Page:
We do know that one in four women avoid getting mammograms because of the fear and anxiety from the potential result and exam discomfort. The choice can delay a breast cancer diagnosis and impact a long-term prognosis. That's why we brought Senographe Pristina and a more comfortable mammography experience to market. Senographe Pristina and Pristina Dueta have been available in Europe for more than a year. In a patient survey done in Europe with 315 women, when patients received a mammogram on Senographe Pristina while using the Pristina Dueta, 79 percent of the patients who used the patient-assisted compression device found it improved the comfort of their exam, and 54 percent found it led to less anxiety. But even without Dueta, 83 percent of patients scanned on the Senographe Pristina rated their experience as better than with traditional mammography systems, 70 percent noted it was more comfortable and 66 percent perceived the exam was shorter.
How might the Senographe Pristina empower patients and attract, specifically women over 45, to obtain a mammogram?
We developed the Senographe Pristina with insight from thousands of patients, technologists and radiologists. Patients are responding very well to the Senographe Pristina and Pristina Dueta. We're even getting feedback from radiologists and technologists that their patients will only schedule their annual mammogram on the Pristina moving forward. Improving the patient experience has become a major trend in healthcare. Healthcare is a competitive industry and by improving the patient experience, we hope to help healthcare providers get more patients in the door.
How long did it take for the new mammography system to reach the market?
How much market share, in the U.S., does GE estimate that the new system will achieve?
We do not disclose our market share, but we've seen tremendous interest in the Senographe Pristina and the patient-assisted compression device, Pristina Dueta, since it was recently FDA cleared. We launched the Senographe Pristina in November 2016 and have doubled shares for the first two quarters.
How often do GE's customers-hospitals, healthcare centers-replace their mammography systems? What's the cost to purchase the new Senographe Pristina?
The average replacement life cycle for Senographe Pristina is 7 to 10 years. We do not share the cost of the product as configurations vary greatly, affecting the price. Depending on the configuration, it can range from $300,000 to $500,000.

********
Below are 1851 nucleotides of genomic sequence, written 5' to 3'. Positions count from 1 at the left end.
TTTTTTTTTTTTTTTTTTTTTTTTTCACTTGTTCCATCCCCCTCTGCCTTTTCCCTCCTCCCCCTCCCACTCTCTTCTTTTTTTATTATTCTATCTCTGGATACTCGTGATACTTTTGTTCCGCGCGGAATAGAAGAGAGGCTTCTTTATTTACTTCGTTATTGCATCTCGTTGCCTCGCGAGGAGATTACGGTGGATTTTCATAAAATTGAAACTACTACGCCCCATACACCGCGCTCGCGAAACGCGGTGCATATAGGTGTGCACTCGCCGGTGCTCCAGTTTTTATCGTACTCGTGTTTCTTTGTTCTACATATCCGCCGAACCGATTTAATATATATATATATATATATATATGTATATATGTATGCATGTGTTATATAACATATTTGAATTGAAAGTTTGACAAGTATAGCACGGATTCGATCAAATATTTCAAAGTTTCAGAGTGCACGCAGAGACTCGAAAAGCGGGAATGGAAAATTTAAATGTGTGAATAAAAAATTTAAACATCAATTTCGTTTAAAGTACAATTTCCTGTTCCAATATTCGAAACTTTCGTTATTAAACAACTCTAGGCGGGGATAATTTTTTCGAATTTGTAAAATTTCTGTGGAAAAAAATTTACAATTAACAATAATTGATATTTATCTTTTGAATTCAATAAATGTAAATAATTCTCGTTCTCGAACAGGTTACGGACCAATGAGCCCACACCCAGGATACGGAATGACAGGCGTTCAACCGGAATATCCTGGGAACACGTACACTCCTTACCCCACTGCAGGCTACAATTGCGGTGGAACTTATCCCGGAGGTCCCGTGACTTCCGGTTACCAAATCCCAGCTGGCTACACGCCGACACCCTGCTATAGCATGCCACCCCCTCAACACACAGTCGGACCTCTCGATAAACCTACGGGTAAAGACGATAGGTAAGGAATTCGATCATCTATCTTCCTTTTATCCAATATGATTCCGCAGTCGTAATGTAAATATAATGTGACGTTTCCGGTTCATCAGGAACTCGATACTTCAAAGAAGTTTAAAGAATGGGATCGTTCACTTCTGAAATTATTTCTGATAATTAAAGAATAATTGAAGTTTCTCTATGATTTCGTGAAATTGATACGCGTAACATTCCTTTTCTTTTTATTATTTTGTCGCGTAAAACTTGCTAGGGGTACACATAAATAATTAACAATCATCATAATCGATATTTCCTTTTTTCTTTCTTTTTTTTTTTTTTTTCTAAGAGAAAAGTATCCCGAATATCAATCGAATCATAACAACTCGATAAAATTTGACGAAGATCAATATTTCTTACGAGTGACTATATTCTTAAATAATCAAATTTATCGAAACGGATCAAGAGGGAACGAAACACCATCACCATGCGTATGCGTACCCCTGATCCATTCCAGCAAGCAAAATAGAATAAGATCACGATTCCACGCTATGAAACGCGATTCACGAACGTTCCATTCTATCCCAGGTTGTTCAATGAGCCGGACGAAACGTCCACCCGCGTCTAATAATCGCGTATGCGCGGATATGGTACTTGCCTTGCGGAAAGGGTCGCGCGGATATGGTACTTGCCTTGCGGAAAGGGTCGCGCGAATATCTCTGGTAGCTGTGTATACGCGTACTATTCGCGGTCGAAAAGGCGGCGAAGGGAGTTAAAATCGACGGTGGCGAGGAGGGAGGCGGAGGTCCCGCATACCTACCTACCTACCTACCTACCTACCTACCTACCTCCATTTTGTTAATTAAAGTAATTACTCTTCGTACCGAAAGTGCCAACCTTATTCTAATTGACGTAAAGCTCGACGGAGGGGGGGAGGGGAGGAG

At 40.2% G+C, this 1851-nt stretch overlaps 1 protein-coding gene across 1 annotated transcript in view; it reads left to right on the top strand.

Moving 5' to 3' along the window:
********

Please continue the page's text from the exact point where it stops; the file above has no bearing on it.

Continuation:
What makes the Senographe Pristina system different from previous mammography systems?
Senographe Pristina was designed by a team of women at GE Healthcare who used their unique insights as women, combined with feedback from patients, technologists and radiologists, to design a new, more comfortable mammography system-one that they would want to be scanned on. The new system offers comfort features for a better patient and technologist experience, including: rounded corners instead of sharp edges that used to poke patients' ribs and armpits; a thinner image detector that requires less hard, cold material touching the patient; and comfortable armrests for women to lean on instead of conventional handgrips, naturally creating a more relaxed body and less muscle tension during the exam. All of these features simplify positioning, compression and image acquisition.
Additionally, it offers the option for patients to use the industry's first wireless remote control that lets patients control their own breast compression during a mammogram with the help of a technologist. First, the technologist positions the patient and initiates compression. From there, the patient, under the supervision of the technologist, operates the remote to adjust compression until she reaches adequate compression.
This remote helps to reduce discomfort during the exam, thus addressing one of the main concerns women have for avoiding mammography screening. We've also designed the rooms (sensory suite) to resemble spas: soothing natural images, scents and sounds that are pleasant, which help to further positively enhance the mammography experience.
Mid December with the holiday season on the horizon and having read too many pieces about social media addiction, I was ready for a break. Every time I reached for my phone, I had a Pavlovian instinct to click on the Instagram icon and that's when I knew it was time.